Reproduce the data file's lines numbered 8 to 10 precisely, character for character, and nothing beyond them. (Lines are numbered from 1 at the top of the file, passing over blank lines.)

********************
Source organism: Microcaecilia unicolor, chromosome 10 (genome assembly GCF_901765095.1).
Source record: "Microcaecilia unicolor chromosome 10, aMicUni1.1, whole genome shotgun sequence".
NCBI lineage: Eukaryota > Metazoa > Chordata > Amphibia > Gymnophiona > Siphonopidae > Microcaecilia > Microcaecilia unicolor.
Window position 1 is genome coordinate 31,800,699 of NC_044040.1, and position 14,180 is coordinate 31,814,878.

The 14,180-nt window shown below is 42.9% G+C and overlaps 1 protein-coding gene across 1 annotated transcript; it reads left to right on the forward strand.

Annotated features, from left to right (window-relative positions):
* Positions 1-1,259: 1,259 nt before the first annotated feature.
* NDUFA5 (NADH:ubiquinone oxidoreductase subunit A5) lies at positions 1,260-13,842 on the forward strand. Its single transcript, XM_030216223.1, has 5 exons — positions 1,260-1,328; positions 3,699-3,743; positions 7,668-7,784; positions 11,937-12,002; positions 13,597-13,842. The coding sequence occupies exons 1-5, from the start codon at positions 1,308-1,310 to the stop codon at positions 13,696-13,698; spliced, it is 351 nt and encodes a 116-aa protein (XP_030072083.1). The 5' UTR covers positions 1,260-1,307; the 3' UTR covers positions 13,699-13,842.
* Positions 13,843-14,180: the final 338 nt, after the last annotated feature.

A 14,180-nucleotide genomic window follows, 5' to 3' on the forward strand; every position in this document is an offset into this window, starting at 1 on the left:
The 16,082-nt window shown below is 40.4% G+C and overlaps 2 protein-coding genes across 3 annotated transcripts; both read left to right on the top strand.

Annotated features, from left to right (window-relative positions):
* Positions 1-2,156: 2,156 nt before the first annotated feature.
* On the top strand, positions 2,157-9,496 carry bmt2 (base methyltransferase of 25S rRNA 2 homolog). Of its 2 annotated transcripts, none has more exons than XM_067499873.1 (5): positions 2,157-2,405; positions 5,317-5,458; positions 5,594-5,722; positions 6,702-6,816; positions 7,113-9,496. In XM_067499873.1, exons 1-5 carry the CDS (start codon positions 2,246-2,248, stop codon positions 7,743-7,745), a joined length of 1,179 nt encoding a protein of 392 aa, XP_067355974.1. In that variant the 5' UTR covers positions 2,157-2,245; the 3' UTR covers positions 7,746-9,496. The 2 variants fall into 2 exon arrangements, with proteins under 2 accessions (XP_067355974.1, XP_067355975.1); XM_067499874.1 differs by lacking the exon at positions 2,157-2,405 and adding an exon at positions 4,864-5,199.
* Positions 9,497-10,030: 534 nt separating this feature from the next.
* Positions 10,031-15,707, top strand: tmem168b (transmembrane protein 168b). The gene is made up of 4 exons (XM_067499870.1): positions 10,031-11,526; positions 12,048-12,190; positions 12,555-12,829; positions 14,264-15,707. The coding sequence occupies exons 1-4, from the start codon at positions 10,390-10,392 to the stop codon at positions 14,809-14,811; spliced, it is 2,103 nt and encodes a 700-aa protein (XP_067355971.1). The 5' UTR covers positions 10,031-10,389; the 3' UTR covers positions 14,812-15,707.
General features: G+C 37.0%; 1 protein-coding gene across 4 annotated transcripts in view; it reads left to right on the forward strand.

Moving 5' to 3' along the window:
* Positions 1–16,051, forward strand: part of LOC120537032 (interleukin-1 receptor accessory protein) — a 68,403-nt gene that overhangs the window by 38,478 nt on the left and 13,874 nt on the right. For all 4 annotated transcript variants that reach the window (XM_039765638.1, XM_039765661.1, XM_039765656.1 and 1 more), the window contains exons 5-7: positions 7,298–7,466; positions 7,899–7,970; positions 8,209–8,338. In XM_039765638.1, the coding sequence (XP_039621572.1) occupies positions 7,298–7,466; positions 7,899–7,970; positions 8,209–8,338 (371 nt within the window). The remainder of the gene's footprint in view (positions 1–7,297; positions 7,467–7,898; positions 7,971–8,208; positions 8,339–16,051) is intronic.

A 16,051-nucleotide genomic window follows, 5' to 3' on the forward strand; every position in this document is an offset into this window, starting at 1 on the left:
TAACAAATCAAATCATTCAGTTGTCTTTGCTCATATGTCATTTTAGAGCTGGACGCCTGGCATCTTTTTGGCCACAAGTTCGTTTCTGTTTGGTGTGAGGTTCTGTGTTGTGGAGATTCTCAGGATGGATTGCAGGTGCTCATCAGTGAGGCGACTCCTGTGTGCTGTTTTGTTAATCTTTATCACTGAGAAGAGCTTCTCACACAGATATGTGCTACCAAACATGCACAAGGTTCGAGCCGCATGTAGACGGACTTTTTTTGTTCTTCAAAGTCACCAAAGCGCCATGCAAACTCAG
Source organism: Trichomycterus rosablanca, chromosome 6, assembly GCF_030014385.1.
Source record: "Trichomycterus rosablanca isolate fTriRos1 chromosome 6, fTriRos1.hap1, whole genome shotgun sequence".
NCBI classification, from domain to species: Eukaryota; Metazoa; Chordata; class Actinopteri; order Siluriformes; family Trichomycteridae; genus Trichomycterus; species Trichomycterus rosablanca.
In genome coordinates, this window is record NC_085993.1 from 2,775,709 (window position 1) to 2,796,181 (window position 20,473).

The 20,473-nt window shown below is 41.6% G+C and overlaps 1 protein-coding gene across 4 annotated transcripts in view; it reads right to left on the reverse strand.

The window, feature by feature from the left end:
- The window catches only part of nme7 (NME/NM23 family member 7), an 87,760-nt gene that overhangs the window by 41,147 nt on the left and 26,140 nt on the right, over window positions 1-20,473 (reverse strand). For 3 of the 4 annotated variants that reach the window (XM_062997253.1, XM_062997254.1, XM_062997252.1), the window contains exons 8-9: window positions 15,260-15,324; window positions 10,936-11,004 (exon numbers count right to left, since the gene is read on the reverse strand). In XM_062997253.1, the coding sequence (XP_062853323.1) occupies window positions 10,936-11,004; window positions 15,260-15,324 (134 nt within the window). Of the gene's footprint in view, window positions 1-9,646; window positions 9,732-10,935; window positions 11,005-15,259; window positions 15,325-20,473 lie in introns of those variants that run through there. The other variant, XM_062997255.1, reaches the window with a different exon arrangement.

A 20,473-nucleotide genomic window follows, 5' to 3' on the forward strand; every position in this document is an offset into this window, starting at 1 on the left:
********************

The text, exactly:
* NDUFA5 (NADH:ubiquinone oxidoreductase subunit A5) lies at positions 1,260-13,842 on the forward strand. Its single transcript, XM_030216223.1, has 5 exons — positions 1,260-1,328; positions 3,699-3,743; positions 7,668-7,784; positions 11,937-12,002; positions 13,597-13,842. The coding sequence occupies exons 1-5, from the start codon at positions 1,308-1,310 to the stop codon at positions 13,696-13,698; spliced, it is 351 nt and encodes a 116-aa protein (XP_030072083.1). The 5' UTR covers positions 1,260-1,307; the 3' UTR covers positions 13,699-13,842.
* Positions 13,843-14,180: the final 338 nt, after the last annotated feature.

A 14,180-nucleotide genomic window follows, 5' to 3' on the forward strand; every position in this document is an offset into this window, starting at 1 on the left: